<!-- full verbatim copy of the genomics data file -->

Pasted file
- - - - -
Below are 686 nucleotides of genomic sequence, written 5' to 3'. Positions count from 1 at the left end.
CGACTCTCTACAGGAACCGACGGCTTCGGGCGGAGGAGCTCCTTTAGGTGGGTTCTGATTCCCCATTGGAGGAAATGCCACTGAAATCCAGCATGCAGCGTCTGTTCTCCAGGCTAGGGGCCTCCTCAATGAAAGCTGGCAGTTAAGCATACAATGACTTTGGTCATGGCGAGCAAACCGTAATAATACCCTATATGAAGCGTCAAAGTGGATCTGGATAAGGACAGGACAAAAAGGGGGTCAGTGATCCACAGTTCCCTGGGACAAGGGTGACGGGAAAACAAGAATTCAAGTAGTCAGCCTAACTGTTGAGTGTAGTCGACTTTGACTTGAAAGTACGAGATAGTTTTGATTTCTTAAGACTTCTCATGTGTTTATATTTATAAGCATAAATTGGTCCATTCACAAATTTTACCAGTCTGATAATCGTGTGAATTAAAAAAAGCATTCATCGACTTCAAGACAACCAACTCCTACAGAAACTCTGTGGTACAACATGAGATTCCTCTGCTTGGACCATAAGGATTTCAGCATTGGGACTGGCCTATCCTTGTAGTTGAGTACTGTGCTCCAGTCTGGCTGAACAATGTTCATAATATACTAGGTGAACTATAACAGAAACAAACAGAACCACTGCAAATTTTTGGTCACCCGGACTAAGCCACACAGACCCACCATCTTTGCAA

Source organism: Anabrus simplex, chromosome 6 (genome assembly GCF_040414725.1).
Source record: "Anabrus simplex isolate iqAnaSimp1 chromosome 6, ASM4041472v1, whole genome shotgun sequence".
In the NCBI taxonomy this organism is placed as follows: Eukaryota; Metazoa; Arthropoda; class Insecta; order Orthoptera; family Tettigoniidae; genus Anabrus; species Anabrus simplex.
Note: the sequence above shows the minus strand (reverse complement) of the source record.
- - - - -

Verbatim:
Below are 686 nucleotides of genomic sequence, written 5' to 3'. Positions count from 1 at the left end.
CGACTCTCTACAGGAACCGACGGCTTCGGGCGGAGGAGCTCCTTTAGGTGGGTTCTGATTCCCCATTGGAGGAAATGCCACTGAAATCCAGCATGCAGCGTCTGTTCTCCAGGCTAGGGGCCTCCTCAATGAAAGCTGGCAGTTAAGCATACAATGACTTTGGTCATGGCGAGCAAACCGTAATAATACCCTATATGAAGCGTCAAAGTGGATCTGGATAAGGACAGGACAAAAAGGGGGTCAGTGATCCACAGTTCCCTGGGACAAGGGTGACGGGAAAACAAGAATTCAAGTAGTCAGCCTAACTGTTGAGTGTAGTCGACTTTGACTTGAAAGTACGAGATAGTTTTGATTTCTTAAGACTTCTCATGTGTTTATATTTATAAGCATAAATTGGTCCATTCACAAATTTTACCAGTCTGATAATCGTGTGAATTAAAAAAAGCATTCATCGACTTCAAGACAACCAACTCCTACAGAAACTCTGTGGTACAACATGAGATTCCTCTGCTTGGACCATAAGGATTTCAGCATTGGGACTGGCCTATCCTTGTAGTTGAGTACTGTGCTCCAGTCTGGCTGAACAATGTTCATAATATACTAGGTGAACTATAACAGAAACAAACAGAACCACTGCAAATTTTTGGTCACCCGGACTAAGCCACACAGACCCACCATCTTTGCAA

Source organism: Anabrus simplex, chromosome 6 (genome assembly GCF_040414725.1).
Source record: "Anabrus simplex isolate iqAnaSimp1 chromosome 6, ASM4041472v1, whole genome shotgun sequence".
In the NCBI taxonomy this organism is placed as follows: Eukaryota; Metazoa; Arthropoda; class Insecta; order Orthoptera; family Tettigoniidae; genus Anabrus; species Anabrus simplex.
Note: the sequence above shows the minus strand (reverse complement) of the source record.